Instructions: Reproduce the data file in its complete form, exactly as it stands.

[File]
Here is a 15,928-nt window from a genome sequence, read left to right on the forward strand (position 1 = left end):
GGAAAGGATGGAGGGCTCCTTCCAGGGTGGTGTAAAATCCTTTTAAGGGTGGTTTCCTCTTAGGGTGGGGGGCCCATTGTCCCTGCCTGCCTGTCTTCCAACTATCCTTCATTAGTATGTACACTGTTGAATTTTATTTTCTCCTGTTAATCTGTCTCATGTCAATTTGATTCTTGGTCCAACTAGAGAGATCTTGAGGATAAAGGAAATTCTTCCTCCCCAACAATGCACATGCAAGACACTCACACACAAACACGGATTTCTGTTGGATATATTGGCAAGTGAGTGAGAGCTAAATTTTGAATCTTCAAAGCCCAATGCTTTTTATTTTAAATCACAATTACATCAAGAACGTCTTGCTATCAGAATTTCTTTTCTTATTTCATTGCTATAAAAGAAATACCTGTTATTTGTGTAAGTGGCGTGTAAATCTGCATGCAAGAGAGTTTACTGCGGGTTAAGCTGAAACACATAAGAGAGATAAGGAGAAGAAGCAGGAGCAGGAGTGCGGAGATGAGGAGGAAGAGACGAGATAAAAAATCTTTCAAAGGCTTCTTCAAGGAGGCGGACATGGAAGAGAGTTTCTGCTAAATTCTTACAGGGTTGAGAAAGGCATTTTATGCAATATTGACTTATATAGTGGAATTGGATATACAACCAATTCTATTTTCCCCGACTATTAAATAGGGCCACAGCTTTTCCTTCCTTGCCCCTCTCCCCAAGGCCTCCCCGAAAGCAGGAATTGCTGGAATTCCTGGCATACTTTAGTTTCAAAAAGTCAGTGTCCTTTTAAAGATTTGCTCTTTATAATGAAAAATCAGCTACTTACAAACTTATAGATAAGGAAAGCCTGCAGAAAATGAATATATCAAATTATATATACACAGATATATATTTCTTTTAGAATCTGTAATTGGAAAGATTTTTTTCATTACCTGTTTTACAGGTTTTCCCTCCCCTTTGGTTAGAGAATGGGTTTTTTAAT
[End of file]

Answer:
Here is a 15,928-nt window from a genome sequence, read left to right on the forward strand (position 1 = left end):
GGAAAGGATGGAGGGCTCCTTCCAGGGTGGTGTAAAATCCTTTTAAGGGTGGTTTCCTCTTAGGGTGGGGGGCCCATTGTCCCTGCCTGCCTGTCTTCCAACTATCCTTCATTAGTATGTACACTGTTGAATTTTATTTTCTCCTGTTAATCTGTCTCATGTCAATTTGATTCTTGGTCCAACTAGAGAGATCTTGAGGATAAAGGAAATTCTTCCTCCCCAACAATGCACATGCAAGACACTCACACACAAACACGGATTTCTGTTGGATATATTGGCAAGTGAGTGAGAGCTAAATTTTGAATCTTCAAAGCCCAATGCTTTTTATTTTAAATCACAATTACATCAAGAACGTCTTGCTATCAGAATTTCTTTTCTTATTTCATTGCTATAAAAGAAATACCTGTTATTTGTGTAAGTGGCGTGTAAATCTGCATGCAAGAGAGTTTACTGCGGGTTAAGCTGAAACACATAAGAGAGATAAGGAGAAGAAGCAGGAGCAGGAGTGCGGAGATGAGGAGGAAGAGACGAGATAAAAAATCTTTCAAAGGCTTCTTCAAGGAGGCGGACATGGAAGAGAGTTTCTGCTAAATTCTTACAGGGTTGAGAAAGGCATTTTATGCAATATTGACTTATATAGTGGAATTGGATATACAACCAATTCTATTTTCCCCGACTATTAAATAGGGCCACAGCTTTTCCTTCCTTGCCCCTCTCCCCAAGGCCTCCCCGAAAGCAGGAATTGCTGGAATTCCTGGCATACTTTAGTTTCAAAAAGTCAGTGTCCTTTTAAAGATTTGCTCTTTATAATGAAAAATCAGCTACTTACAAACTTATAGATAAGGAAAGCCTGCAGAAAATGAATATATCAAATTATATATACACAGATATATATTTCTTTTAGAATCTGTAATTGGAAAGATTTTTTTCATTACCTGTTTTACAGGTTTTCCCTCCCCTTTGGTTAGAGAATGGGTTTTTTAAT